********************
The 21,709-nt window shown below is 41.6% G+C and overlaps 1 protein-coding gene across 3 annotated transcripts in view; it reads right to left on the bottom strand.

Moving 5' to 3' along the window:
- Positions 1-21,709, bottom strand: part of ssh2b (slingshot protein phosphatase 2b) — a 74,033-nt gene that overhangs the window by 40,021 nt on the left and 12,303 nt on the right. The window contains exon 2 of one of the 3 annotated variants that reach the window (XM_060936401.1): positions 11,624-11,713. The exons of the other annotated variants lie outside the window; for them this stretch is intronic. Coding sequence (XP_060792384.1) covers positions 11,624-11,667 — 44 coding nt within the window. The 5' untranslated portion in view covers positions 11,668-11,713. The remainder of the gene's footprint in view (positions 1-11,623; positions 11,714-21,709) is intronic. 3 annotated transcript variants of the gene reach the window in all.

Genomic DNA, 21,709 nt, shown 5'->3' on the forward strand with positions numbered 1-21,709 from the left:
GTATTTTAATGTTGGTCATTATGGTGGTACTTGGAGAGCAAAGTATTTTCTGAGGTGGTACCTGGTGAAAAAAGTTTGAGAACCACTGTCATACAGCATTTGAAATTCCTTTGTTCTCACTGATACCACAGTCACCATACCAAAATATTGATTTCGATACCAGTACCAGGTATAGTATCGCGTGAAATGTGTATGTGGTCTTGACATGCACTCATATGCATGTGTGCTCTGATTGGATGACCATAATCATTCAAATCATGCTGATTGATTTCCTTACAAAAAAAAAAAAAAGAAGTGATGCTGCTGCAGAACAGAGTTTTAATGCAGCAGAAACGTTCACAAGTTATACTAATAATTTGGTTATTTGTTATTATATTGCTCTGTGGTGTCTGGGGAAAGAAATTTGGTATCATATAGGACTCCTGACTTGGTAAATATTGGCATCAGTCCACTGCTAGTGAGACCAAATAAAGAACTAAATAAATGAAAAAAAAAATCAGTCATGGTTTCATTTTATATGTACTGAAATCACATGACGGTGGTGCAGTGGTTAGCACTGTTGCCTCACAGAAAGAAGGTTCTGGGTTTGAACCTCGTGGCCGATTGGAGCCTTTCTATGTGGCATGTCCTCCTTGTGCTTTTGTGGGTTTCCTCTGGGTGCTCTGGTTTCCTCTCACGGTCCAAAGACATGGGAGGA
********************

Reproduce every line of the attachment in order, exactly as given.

The 21,709-nt window shown below is 41.6% G+C and overlaps 1 protein-coding gene across 3 annotated transcripts in view; it reads right to left on the bottom strand.

Moving 5' to 3' along the window:
- Positions 1-21,709, bottom strand: part of ssh2b (slingshot protein phosphatase 2b) — a 74,033-nt gene that overhangs the window by 40,021 nt on the left and 12,303 nt on the right. The window contains exon 2 of one of the 3 annotated variants that reach the window (XM_060936401.1): positions 11,624-11,713. The exons of the other annotated variants lie outside the window; for them this stretch is intronic. Coding sequence (XP_060792384.1) covers positions 11,624-11,667 — 44 coding nt within the window. The 5' untranslated portion in view covers positions 11,668-11,713. The remainder of the gene's footprint in view (positions 1-11,623; positions 11,714-21,709) is intronic. 3 annotated transcript variants of the gene reach the window in all.

Genomic DNA, 21,709 nt, shown 5'->3' on the forward strand with positions numbered 1-21,709 from the left:
GTATTTTAATGTTGGTCATTATGGTGGTACTTGGAGAGCAAAGTATTTTCTGAGGTGGTACCTGGTGAAAAAAGTTTGAGAACCACTGTCATACAGCATTTGAAATTCCTTTGTTCTCACTGATACCACAGTCACCATACCAAAATATTGATTTCGATACCAGTACCAGGTATAGTATCGCGTGAAATGTGTATGTGGTCTTGACATGCACTCATATGCATGTGTGCTCTGATTGGATGACCATAATCATTCAAATCATGCTGATTGATTTCCTTACAAAAAAAAAAAAAAGAAGTGATGCTGCTGCAGAACAGAGTTTTAATGCAGCAGAAACGTTCACAAGTTATACTAATAATTTGGTTATTTGTTATTATATTGCTCTGTGGTGTCTGGGGAAAGAAATTTGGTATCATATAGGACTCCTGACTTGGTAAATATTGGCATCAGTCCACTGCTAGTGAGACCAAATAAAGAACTAAATAAATGAAAAAAAAAATCAGTCATGGTTTCATTTTATATGTACTGAAATCACATGACGGTGGTGCAGTGGTTAGCACTGTTGCCTCACAGAAAGAAGGTTCTGGGTTTGAACCTCGTGGCCGATTGGAGCCTTTCTATGTGGCATGTCCTCCTTGTGCTTTTGTGGGTTTCCTCTGGGTGCTCTGGTTTCCTCTCACGGTCCAAAGACATGGGAGGA